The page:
Thursday, November 13, 2008

Book 1 of 52: Don't Stop Believin': How Karaoke Conquered the World and Changed My Life

Confession: I have never done karaoke. Never. I've had opportunities, sure. It's not like I've been to a karaoke bar. The closest I've come to participating was on a trip to Atlantic City two years ago when I said that I might be interested in karaoke-ing at Planet Rose with another writer, and then I bailed to go to bed early. At a round of Terry-Oke (karaoke that's run at the Jersey Shore by Terry O'Brien), I didn't sing but was reportedly the first person to ever get up and dance. The song was "That Thing you Do." How could I not? It's a great song, but I didn't want to sing it.

I don't think I'm a terrible singer, either. I had vocal parts in two high school musicals (no, not THAT High School Musical, but Grease (1997) and Bye Bye Birdie (1996) as performed by Haddonfield Memorial High School). I don't karaoke because I have little to no desire to get up in front of an audience and sing because of a mortal fear that I'll be terrible and some other 20-something writer will be out in the audience making fun of me like I make fun of other singers (though my comments are usually reserved for folks who treat karaoke like a record deal audition).

Brian Raftery, on the other hand, loves karaoke, and has written a very funny book on the topic: Don't Stop Believin': How Karaoke Conquered the World and Changed My Life (pub date January 1). It's the kind of book I like -- part memoir, part history, all wrapped into an entertaining ball that adds to all those random snippets of information I know that makes me a gas at cocktail parties and happy hours.

The best part? He takes such a serious, researched look at something that seems like a fun bar game. His three part explaination about why "Like a Rolling Stone" is the worst karaoke song ever by using Bobby Brown's "On Our Own" as a counter example is such a convincing argument that I want to teach it in my writing class as an excellent example of persuasion. My students read Oil on the Brain: Petroleum's Long, Strange Trip to Your Tank as an example of technical writing (I teach tech comm at Rutgers-Camden), and they liked it, but if I were to teach the course again, I'd consider subbing in this book (and in some student conferences showed it as an example of how writing and reading can be interesting when you really love the topic -- most of my students are not English or writing majors).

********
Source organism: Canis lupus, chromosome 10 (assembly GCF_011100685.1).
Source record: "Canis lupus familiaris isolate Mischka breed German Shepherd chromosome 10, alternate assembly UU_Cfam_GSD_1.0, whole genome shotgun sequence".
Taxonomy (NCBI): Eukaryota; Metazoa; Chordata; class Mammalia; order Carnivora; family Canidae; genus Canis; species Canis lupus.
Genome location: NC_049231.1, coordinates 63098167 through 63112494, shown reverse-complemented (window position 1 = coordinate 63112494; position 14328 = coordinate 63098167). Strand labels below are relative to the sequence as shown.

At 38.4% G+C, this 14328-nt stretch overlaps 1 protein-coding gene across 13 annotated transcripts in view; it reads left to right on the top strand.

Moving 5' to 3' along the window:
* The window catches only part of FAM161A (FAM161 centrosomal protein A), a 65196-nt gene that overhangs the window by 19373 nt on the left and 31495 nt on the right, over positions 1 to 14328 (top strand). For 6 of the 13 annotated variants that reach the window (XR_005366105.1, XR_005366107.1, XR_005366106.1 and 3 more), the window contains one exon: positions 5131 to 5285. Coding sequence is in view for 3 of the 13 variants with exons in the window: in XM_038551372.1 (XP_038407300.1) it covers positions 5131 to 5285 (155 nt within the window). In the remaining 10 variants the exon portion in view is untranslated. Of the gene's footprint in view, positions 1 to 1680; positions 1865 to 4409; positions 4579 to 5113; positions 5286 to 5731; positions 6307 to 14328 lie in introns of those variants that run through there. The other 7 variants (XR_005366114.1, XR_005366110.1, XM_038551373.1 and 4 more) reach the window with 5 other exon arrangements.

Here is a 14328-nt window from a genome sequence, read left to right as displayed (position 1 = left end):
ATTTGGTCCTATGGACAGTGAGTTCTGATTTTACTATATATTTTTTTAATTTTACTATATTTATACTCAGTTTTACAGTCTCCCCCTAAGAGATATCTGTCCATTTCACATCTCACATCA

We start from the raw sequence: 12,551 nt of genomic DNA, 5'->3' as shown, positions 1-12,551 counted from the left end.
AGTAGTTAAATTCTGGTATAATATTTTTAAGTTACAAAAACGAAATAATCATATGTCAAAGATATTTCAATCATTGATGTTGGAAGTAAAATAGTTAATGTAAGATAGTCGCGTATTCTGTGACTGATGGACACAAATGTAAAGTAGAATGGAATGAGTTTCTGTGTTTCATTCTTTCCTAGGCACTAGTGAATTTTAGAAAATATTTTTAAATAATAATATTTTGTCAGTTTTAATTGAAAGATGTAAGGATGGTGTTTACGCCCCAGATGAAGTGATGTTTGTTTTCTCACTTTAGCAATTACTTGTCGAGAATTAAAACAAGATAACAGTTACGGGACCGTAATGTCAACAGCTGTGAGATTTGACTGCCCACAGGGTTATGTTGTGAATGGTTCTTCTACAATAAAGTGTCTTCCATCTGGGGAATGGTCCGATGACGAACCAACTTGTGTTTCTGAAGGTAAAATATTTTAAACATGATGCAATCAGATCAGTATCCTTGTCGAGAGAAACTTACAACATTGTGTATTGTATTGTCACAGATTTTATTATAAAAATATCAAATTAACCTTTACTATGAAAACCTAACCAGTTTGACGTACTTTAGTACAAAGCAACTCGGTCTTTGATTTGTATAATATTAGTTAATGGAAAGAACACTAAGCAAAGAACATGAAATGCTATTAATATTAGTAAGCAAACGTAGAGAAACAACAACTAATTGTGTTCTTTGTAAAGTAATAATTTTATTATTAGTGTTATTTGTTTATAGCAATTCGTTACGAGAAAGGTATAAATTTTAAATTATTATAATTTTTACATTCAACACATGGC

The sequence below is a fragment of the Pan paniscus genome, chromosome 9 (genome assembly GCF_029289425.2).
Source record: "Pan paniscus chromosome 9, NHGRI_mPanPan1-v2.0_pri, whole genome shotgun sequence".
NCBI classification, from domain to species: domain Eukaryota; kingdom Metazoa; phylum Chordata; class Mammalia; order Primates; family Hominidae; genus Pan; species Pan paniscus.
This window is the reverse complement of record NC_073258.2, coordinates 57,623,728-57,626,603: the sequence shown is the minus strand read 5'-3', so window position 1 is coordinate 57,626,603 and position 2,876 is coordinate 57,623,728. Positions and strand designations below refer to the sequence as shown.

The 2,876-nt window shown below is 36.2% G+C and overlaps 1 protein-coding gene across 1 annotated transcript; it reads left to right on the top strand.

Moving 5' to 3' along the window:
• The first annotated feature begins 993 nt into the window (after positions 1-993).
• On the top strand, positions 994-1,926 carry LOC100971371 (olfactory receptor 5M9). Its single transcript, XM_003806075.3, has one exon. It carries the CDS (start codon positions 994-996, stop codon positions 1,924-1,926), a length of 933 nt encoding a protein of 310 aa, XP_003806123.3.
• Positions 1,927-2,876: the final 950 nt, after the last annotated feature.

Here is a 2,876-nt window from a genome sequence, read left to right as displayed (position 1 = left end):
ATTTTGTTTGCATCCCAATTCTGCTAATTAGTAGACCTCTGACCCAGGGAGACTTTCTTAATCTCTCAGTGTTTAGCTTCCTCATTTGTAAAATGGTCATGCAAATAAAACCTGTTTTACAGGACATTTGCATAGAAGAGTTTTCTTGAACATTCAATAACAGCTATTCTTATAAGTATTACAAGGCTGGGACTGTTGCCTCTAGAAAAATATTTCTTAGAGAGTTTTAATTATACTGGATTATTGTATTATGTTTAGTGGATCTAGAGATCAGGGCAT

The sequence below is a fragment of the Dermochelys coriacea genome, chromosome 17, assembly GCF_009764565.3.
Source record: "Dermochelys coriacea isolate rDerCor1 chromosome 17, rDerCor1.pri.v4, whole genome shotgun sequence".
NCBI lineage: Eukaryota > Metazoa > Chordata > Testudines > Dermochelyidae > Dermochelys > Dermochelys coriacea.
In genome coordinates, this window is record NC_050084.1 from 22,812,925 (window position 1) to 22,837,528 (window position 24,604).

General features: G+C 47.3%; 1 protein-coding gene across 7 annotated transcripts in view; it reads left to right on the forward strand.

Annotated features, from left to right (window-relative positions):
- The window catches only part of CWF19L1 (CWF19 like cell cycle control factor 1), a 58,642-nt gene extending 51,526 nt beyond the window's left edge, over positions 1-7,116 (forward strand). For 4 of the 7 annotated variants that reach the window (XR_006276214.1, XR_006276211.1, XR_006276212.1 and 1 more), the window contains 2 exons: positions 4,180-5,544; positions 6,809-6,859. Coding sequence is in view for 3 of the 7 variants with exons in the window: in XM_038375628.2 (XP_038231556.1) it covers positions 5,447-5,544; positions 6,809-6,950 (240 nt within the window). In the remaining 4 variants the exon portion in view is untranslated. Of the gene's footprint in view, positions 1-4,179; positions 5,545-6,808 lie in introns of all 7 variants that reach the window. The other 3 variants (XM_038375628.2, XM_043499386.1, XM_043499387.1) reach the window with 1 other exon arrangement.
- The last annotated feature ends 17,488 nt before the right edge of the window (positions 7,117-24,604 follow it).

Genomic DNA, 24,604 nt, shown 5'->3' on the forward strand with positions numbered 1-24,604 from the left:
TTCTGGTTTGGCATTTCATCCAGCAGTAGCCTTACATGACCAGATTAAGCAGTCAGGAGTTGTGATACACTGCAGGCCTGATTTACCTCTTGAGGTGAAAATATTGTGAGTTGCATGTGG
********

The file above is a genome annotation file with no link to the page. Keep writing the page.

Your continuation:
Why? Because it's about a technical topic but told in a way that just about anyone could pick up and read it and get it -- except Don Henley, of course (read the book and you'll get that one).

My favorite line? "I'd describe Jessica Simpson's voice as "robotic," but I imagine that would make most robots sad."

I liked the book, though I can imagine some readers will find Raftery so focused on zingers that the book becomes tedious. I don't mind it most of the time, and I marked two points in the book where I thought his stretched himself too far for a punchline. But you might think those points are funny, so I won't repeat them here.

Will I try karaoke now? Maybe. I don't know what I'd sing -- maybe something from Jimmy Eat World (it would be nice to bleet out "I'm the one who gets away / I'm a New Jersey success story" from "Big Casino"). I'm writing an article about companies that have alternative holiday parties, so I'll be visiting Planet Rose soon (and, yes, the inspiration for the article came from reading the book). We'll see if I get up enough liquid courage to give a song a try, or at least twist to "That Thing You Do."

A quick note about where I finished reading the book: I had dinner in Philly last night (Monk's, as usual, was spot on), and I paniced while I was reading the book waiting for the train in. I thought I'd finish it too early and I'd have nothing to read on the ride home. So I took reading breaks while waiting for the train. I hate not having anything to read while I wait for PATCO. I have the attention span of a gnat, so it occupies the time.

I finished the book between the Ferry Ave. and Collingswood stops. Perfect.

What's up next? Not sure yet. I picked this one out of the big pile of books left after the galley purge. Stay tuned.

For more on karaoke, check out the book's blog. The URL makes me think that the title changed somewhere along the production line...

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2 comments:

John and Lisa Howard-Fusco said...

I do karaoke from time to time. It's fun for me, but I wouldn't do it on a regular basis. I usually end up doing 'Alison' by Elvis Costello or an REM song.

BTW - Monk's is the awesome! Belgian beer, mussels and pommes frites...can't do much better than that. - John

Susan Johnston said...

This sounds a bit like "Pitch Perfect: The Search for Collegiate A Cappella Glory." A fun read, and I have a strong suspicion that the author was dating one of the singers he was profiling (he made some offhand comment about it, but he never elaborated).

I haven't done karaoke in ages, but the Boston Children's Museum had an exhibit about Japan that included a karaoke booth. Does it count if you're too young to drink? I've probably done it more recently after a few cocktails, too.